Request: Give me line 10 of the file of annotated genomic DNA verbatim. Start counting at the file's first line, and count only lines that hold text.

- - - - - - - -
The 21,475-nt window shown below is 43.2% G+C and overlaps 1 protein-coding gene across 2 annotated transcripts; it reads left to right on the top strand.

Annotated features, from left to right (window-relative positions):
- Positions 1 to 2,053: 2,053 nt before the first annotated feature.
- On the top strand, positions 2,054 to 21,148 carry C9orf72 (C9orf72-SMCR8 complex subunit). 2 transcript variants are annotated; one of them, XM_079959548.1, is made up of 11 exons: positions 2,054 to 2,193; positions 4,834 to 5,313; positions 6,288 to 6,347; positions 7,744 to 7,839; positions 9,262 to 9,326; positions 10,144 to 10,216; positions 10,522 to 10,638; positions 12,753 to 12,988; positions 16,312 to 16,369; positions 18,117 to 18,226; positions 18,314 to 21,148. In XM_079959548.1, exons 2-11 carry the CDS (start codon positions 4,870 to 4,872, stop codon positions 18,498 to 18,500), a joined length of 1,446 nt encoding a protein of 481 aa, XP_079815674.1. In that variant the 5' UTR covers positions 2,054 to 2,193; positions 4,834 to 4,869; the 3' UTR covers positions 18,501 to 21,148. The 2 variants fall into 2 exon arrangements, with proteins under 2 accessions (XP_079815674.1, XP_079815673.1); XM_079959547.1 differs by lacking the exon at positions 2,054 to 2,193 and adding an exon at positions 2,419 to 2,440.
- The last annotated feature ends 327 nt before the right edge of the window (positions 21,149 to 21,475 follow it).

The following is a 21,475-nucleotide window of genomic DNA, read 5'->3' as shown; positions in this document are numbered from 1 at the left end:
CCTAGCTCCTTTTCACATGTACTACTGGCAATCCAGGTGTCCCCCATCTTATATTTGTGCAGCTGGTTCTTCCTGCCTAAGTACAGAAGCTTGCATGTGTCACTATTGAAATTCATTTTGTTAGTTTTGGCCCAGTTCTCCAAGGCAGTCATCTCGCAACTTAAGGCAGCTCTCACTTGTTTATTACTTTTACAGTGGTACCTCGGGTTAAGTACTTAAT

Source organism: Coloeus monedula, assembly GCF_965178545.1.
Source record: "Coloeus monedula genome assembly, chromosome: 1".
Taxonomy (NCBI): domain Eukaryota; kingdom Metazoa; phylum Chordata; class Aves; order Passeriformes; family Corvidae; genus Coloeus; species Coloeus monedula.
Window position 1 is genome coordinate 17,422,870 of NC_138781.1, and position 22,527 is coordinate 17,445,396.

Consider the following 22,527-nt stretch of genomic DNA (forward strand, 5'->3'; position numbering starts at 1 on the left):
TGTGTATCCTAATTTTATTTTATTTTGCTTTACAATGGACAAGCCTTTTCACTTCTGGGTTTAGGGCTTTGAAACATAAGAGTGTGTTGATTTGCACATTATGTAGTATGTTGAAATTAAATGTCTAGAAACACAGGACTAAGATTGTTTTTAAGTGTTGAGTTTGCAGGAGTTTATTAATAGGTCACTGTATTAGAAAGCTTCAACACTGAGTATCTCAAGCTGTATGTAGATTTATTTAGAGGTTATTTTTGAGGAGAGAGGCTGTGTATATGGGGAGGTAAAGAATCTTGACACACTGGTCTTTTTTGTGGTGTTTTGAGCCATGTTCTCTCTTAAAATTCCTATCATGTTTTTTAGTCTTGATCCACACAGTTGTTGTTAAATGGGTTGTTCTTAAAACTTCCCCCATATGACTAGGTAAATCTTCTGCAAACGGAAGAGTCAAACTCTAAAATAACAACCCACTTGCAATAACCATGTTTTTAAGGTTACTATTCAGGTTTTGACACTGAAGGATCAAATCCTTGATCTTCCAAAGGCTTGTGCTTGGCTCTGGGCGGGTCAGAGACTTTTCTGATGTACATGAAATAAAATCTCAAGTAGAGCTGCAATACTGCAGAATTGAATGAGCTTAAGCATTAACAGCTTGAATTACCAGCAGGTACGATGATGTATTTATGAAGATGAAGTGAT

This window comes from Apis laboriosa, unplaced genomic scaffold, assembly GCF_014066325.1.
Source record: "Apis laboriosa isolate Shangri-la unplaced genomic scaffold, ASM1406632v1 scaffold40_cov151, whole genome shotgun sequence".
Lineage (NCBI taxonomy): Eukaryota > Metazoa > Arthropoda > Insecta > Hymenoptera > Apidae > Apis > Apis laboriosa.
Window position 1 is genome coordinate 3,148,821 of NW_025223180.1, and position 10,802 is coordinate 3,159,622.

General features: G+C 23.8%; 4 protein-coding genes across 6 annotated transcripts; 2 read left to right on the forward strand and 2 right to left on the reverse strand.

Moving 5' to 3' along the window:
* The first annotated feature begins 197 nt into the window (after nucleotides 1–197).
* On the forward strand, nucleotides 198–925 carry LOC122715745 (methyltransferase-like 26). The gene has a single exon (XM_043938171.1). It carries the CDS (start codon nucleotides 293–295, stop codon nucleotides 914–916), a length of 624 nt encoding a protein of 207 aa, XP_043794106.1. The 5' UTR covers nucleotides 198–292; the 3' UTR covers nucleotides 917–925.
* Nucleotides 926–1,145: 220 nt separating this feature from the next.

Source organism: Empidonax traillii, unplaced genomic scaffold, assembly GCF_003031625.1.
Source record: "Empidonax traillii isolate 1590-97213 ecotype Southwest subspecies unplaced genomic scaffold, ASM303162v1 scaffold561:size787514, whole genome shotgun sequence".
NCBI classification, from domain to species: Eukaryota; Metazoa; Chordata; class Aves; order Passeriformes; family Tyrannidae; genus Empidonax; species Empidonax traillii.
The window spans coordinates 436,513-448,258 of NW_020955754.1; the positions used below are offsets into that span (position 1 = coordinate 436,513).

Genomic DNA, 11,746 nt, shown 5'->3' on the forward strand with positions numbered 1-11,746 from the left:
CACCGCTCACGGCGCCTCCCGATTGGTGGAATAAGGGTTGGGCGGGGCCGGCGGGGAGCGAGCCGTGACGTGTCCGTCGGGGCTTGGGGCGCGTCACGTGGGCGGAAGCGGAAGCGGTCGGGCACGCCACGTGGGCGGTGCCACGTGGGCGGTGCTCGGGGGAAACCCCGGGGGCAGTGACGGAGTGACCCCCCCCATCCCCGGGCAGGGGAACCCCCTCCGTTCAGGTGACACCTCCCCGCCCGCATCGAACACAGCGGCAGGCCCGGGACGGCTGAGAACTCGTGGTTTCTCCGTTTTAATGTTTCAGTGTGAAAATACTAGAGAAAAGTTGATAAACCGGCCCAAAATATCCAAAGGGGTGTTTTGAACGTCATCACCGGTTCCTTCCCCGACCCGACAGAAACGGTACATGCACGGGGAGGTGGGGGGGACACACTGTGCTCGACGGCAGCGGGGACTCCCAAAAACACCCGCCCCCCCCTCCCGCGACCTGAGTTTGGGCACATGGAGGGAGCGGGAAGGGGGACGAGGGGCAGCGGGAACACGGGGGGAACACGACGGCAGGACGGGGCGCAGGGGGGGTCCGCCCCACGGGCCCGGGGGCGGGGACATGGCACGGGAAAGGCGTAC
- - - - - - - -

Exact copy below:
Taxonomy (NCBI): domain Eukaryota; kingdom Metazoa; phylum Chordata; class Aves; order Passeriformes; family Corvidae; genus Coloeus; species Coloeus monedula.